It seems obvious to a human, but to a computer it's actually a surprisingly hard problem!
For my car to understand that another car with its turn signal on may be about to move into my lane, it had to know a ton of things:
- What a turn signal looks like, not just on this specific car but on any vehicle it might encounter.
- The difference between a turn signal and a brake light.
- The difference between an active and inactive turn signal.
- The difference between a right and left turn signal.
- The difference between my lane and other lanes.
- How to recognize all of these things at daytime, at nighttime, in rain, in fog, in snow, etc.
- What it means when a car in the lane to my left uses its right turn signal.
- The speed of the other car relative to my car.
...and so on.
All of this seems very intuitive to a human, but to a computer it's the culmination of years and years of painstaking neural network training with terabytes and terabytes worth of training data.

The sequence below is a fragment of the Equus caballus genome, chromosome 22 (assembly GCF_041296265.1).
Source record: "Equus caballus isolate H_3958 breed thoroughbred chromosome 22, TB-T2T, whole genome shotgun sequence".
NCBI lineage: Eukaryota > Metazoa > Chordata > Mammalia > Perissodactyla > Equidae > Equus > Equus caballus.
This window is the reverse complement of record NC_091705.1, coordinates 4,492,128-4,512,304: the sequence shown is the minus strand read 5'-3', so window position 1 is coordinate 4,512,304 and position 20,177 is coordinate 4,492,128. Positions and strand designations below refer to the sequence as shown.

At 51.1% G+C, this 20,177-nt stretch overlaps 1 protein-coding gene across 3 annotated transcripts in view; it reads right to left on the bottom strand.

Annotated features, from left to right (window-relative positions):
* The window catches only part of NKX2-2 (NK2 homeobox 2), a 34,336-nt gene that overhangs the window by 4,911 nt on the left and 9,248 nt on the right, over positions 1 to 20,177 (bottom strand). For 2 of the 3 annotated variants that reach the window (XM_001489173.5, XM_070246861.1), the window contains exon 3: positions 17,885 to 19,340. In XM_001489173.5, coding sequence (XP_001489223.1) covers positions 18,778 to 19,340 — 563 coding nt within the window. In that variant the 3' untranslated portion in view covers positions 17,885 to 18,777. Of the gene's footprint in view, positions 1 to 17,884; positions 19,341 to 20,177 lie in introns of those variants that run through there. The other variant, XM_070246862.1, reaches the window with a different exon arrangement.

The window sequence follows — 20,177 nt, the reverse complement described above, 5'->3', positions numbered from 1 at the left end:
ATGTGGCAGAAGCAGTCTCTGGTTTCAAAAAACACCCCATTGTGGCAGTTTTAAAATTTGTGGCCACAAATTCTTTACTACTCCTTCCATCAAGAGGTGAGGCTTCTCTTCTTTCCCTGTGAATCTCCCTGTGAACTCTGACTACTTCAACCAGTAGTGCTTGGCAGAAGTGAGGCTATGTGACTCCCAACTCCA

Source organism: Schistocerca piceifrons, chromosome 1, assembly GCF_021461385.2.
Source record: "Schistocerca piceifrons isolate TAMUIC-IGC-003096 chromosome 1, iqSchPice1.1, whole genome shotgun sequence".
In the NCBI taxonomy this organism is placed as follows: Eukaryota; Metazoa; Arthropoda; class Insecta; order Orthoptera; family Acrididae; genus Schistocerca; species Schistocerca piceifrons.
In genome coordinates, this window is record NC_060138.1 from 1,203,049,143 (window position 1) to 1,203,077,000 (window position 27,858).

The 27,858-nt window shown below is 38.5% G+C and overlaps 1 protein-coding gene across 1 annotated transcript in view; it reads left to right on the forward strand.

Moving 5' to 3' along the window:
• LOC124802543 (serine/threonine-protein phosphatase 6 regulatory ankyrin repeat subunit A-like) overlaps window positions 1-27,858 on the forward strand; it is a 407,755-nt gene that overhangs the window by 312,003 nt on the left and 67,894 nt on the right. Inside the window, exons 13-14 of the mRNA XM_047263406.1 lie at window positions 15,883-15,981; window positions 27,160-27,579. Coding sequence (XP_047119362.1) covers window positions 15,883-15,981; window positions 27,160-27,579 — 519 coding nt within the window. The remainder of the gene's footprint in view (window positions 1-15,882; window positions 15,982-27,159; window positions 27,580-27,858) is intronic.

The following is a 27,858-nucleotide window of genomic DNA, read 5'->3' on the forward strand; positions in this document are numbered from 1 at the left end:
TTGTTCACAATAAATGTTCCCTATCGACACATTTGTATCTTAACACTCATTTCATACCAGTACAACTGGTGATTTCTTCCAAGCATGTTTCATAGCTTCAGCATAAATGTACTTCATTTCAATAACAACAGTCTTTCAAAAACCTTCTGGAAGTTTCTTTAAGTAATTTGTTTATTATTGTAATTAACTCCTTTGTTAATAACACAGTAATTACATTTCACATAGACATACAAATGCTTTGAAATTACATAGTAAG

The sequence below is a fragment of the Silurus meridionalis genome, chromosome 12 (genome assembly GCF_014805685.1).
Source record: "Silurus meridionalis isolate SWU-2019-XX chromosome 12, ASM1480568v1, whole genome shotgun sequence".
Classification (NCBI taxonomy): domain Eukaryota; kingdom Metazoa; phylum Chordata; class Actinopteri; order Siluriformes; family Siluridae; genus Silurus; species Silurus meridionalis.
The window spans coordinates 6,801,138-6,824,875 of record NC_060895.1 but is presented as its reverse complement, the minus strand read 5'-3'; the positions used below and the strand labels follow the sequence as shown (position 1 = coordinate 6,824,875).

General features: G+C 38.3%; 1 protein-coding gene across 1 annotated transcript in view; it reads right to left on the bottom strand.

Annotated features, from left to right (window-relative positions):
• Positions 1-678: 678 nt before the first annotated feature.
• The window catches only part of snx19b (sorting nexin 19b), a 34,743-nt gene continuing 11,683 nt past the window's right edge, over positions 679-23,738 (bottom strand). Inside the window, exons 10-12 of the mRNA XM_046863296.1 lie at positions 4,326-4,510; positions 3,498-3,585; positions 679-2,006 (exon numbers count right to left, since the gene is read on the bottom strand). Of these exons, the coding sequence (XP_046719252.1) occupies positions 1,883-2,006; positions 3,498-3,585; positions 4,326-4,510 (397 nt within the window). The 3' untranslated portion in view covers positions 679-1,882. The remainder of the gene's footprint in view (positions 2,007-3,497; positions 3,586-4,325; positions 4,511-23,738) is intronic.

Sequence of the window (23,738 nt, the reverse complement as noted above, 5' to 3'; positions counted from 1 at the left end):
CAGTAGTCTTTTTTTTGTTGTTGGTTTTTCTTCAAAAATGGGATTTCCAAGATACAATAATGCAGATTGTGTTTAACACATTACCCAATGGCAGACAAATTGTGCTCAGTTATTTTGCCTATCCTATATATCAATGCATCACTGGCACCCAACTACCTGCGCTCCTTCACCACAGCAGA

Until very recently, Tesla Autopilot primarily used forward-looking radar and very basic vision for determining where other cars are and what they're doing (vision was mostly used for spotting lane lines). This meant that the car was mostly only aware of other cars in terms of their being objects in space moving at various speeds. It couldn't really tell when one of those objects intended to do something; only when it had done something. So if another car put on its blinker, my car wouldn't actually do anything until that car actually moved into my lane or impeded my path in some way.
But recent Autopilot updates have made it a lot smarter, and it's now using eight cameras to see all the cars around me. It still doesn't have much in the way of intuition — it still mostly reacts rather than predicting — but this incident was one of the first strong indications I've seen that the car really was predicting what was about to happen based primarily on visual information.
It's a small but significant step on the path to much bigger things. 🙂